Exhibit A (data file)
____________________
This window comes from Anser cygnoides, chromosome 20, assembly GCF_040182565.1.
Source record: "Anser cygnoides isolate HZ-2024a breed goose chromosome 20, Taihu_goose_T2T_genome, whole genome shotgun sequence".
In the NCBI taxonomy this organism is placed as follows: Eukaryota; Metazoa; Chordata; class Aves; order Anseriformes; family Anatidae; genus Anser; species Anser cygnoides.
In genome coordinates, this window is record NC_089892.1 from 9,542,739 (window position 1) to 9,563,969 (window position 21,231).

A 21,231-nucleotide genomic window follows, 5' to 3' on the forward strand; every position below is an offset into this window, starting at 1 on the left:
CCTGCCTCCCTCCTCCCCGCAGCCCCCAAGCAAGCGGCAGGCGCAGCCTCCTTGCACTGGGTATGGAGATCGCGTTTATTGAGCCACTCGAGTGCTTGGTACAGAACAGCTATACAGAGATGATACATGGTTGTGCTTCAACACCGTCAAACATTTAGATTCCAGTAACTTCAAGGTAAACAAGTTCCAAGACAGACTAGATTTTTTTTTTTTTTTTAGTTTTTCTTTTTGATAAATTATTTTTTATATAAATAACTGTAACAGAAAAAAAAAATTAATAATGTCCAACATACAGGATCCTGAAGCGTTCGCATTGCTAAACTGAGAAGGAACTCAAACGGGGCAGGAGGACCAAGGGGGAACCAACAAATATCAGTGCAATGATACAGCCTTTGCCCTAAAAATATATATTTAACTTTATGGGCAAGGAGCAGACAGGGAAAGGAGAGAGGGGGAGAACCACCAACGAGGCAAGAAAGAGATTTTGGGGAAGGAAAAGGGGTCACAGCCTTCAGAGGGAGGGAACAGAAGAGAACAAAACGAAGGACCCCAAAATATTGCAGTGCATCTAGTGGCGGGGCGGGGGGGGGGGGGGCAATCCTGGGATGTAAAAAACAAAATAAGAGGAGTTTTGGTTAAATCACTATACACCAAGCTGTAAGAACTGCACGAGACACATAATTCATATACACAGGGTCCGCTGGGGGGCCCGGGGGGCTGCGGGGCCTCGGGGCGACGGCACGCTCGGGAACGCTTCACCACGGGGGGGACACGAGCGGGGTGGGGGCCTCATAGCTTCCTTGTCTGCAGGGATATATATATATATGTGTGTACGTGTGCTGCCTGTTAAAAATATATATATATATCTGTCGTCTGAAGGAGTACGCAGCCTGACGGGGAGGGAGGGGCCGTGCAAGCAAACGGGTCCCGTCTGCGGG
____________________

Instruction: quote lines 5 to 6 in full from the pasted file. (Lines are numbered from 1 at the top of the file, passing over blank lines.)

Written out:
A 21,231-nucleotide genomic window follows, 5' to 3' on the forward strand; every position below is an offset into this window, starting at 1 on the left:
CCTGCCTCCCTCCTCCCCGCAGCCCCCAAGCAAGCGGCAGGCGCAGCCTCCTTGCACTGGGTATGGAGATCGCGTTTATTGAGCCACTCGAGTGCTTGGTACAGAACAGCTATACAGAGATGATACATGGTTGTGCTTCAACACCGTCAAACATTTAGATTCCAGTAACTTCAAGGTAAACAAGTTCCAAGACAGACTAGATTTTTTTTTTTTTTTTAGTTTTTCTTTTTGATAAATTATTTTTTATATAAATAACTGTAACAGAAAAAAAAAATTAATAATGTCCAACATACAGGATCCTGAAGCGTTCGCATTGCTAAACTGAGAAGGAACTCAAACGGGGCAGGAGGACCAAGGGGGAACCAACAAATATCAGTGCAATGATACAGCCTTTGCCCTAAAAATATATATTTAACTTTATGGGCAAGGAGCAGACAGGGAAAGGAGAGAGGGGGAGAACCACCAACGAGGCAAGAAAGAGATTTTGGGGAAGGAAAAGGGGTCACAGCCTTCAGAGGGAGGGAACAGAAGAGAACAAAACGAAGGACCCCAAAATATTGCAGTGCATCTAGTGGCGGGGCGGGGGGGGGGGGGGCAATCCTGGGATGTAAAAAACAAAATAAGAGGAGTTTTGGTTAAATCACTATACACCAAGCTGTAAGAACTGCACGAGACACATAATTCATATACACAGGGTCCGCTGGGGGGCCCGGGGGGCTGCGGGGCCTCGGGGCGACGGCACGCTCGGGAACGCTTCACCACGGGGGGGACACGAGCGGGGTGGGGGCCTCATAGCTTCCTTGTCTGCAGGGATATATATATATATGTGTGTACGTGTGCTGCCTGTTAAAAATATATATATATATCTGTCGTCTGAAGGAGTACGCAGCCTGACGGGGAGGGAGGGGCCGTGCAAGCAAACGGGTCCCGTCTGCGGG